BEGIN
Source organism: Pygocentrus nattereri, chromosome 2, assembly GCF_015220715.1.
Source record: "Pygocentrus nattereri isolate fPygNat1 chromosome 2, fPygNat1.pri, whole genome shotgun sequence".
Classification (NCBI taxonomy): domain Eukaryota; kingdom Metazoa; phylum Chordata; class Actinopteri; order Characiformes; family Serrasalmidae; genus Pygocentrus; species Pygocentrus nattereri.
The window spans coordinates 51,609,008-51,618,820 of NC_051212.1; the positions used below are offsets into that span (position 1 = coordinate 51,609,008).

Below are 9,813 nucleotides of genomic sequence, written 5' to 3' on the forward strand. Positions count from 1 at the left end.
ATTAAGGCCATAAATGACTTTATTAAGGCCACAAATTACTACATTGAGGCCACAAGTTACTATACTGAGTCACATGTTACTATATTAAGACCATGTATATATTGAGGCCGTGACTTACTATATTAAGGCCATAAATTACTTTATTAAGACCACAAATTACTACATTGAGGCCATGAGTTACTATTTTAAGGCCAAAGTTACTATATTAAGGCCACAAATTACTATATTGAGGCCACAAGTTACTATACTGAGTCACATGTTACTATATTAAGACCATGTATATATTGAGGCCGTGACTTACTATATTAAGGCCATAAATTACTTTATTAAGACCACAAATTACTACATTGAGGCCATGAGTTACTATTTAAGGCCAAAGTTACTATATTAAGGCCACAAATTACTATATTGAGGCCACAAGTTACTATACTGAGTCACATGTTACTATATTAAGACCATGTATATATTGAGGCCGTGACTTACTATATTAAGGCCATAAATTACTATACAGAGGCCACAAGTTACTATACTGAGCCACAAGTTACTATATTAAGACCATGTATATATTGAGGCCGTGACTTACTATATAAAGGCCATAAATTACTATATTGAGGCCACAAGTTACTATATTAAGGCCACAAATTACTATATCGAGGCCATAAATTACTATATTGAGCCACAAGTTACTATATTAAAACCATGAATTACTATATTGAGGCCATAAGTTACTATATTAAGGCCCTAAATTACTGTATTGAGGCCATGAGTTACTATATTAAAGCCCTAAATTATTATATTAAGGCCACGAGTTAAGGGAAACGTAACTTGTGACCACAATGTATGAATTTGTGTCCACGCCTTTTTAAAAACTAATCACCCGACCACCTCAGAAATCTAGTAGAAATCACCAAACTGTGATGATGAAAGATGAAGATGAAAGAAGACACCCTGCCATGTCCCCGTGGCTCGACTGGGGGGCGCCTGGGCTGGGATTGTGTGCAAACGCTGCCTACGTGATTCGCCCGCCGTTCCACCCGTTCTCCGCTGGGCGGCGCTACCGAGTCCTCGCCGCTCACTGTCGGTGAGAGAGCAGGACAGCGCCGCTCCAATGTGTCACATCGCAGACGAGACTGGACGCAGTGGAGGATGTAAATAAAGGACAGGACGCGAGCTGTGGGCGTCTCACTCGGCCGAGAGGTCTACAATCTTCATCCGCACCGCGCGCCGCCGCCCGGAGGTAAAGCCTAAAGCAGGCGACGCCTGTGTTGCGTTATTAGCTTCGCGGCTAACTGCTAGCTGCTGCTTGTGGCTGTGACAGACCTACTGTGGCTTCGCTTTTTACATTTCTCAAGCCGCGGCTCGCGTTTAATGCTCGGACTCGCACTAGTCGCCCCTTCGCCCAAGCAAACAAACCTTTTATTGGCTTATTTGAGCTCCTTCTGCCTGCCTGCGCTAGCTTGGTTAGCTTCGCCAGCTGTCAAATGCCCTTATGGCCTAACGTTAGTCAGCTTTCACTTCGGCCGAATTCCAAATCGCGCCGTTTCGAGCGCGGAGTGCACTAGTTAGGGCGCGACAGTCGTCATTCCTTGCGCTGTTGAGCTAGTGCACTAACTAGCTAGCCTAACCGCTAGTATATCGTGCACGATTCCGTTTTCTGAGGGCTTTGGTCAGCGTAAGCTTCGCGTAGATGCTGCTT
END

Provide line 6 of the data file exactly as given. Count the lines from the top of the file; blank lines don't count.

ATTAAGGCCATAAATGACTTTATTAAGGCCACAAATTACTACATTGAGGCCACAAGTTACTATACTGAGTCACATGTTACTATATTAAGACCATGTATATATTGAGGCCGTGACTTACTATATTAAGGCCATAAATTACTTTATTAAGACCACAAATTACTACATTGAGGCCATGAGTTACTATTTTAAGGCCAAAGTTACTATATTAAGGCCACAAATTACTATATTGAGGCCACAAGTTACTATACTGAGTCACATGTTACTATATTAAGACCATGTATATATTGAGGCCGTGACTTACTATATTAAGGCCATAAATTACTTTATTAAGACCACAAATTACTACATTGAGGCCATGAGTTACTATTTAAGGCCAAAGTTACTATATTAAGGCCACAAATTACTATATTGAGGCCACAAGTTACTATACTGAGTCACATGTTACTATATTAAGACCATGTATATATTGAGGCCGTGACTTACTATATTAAGGCCATAAATTACTATACAGAGGCCACAAGTTACTATACTGAGCCACAAGTTACTATATTAAGACCATGTATATATTGAGGCCGTGACTTACTATATAAAGGCCATAAATTACTATATTGAGGCCACAAGTTACTATATTAAGGCCACAAATTACTATATCGAGGCCATAAATTACTATATTGAGCCACAAGTTACTATATTAAAACCATGAATTACTATATTGAGGCCATAAGTTACTATATTAAGGCCCTAAATTACTGTATTGAGGCCATGAGTTACTATATTAAAGCCCTAAATTATTATATTAAGGCCACGAGTTAAGGGAAACGTAACTTGTGACCACAATGTATGAATTTGTGTCCACGCCTTTTTAAAAACTAATCACCCGACCACCTCAGAAATCTAGTAGAAATCACCAAACTGTGATGATGAAAGATGAAGATGAAAGAAGACACCCTGCCATGTCCCCGTGGCTCGACTGGGGGGCGCCTGGGCTGGGATTGTGTGCAAACGCTGCCTACGTGATTCGCCCGCCGTTCCACCCGTTCTCCGCTGGGCGGCGCTACCGAGTCCTCGCCGCTCACTGTCGGTGAGAGAGCAGGACAGCGCCGCTCCAATGTGTCACATCGCAGACGAGACTGGACGCAGTGGAGGATGTAAATAAAGGACAGGACGCGAGCTGTGGGCGTCTCACTCGGCCGAGAGGTCTACAATCTTCATCCGCACCGCGCGCCGCCGCCCGGAGGTAAAGCCTAAAGCAGGCGACGCCTGTGTTGCGTTATTAGCTTCGCGGCTAACTGCTAGCTGCTGCTTGTGGCTGTGACAGACCTACTGTGGCTTCGCTTTTTACATTTCTCAAGCCGCGGCTCGCGTTTAATGCTCGGACTCGCACTAGTCGCCCCTTCGCCCAAGCAAACAAACCTTTTATTGGCTTATTTGAGCTCCTTCTGCCTGCCTGCGCTAGCTTGGTTAGCTTCGCCAGCTGTCAAATGCCCTTATGGCCTAACGTTAGTCAGCTTTCACTTCGGCCGAATTCCAAATCGCGCCGTTTCGAGCGCGGAGTGCACTAGTTAGGGCGCGACAGTCGTCATTCCTTGCGCTGTTGAGCTAGTGCACTAACTAGCTAGCCTAACCGCTAGTATATCGTGCACGATTCCGTTTTCTGAGGGCTTTGGTCAGCGTAAGCTTCGCGTAGATGCTGCTT